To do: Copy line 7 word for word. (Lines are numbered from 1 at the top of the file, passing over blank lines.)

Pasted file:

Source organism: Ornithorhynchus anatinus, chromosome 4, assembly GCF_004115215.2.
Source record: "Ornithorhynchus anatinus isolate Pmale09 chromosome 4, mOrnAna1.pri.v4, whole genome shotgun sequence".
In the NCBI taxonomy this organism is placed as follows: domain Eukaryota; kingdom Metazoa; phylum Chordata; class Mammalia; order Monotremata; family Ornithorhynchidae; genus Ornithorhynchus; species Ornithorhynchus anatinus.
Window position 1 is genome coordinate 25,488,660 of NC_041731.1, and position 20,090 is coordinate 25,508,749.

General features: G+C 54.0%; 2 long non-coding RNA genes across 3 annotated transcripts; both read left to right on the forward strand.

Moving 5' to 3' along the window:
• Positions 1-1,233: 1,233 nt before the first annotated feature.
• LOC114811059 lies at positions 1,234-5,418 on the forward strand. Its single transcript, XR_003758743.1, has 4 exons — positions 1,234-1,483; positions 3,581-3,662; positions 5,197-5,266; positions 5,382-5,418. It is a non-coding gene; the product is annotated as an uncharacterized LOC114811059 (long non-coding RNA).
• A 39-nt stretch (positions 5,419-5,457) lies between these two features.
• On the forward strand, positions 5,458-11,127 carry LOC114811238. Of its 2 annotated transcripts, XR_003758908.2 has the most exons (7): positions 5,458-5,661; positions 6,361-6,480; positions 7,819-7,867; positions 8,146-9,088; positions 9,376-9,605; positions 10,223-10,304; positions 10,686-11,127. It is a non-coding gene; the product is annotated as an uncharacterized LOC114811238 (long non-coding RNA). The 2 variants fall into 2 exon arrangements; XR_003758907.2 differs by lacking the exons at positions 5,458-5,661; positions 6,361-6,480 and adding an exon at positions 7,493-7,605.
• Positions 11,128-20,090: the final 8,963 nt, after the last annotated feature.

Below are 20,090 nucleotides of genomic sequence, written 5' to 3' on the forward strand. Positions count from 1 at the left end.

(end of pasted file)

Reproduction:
• Positions 1-1,233: 1,233 nt before the first annotated feature.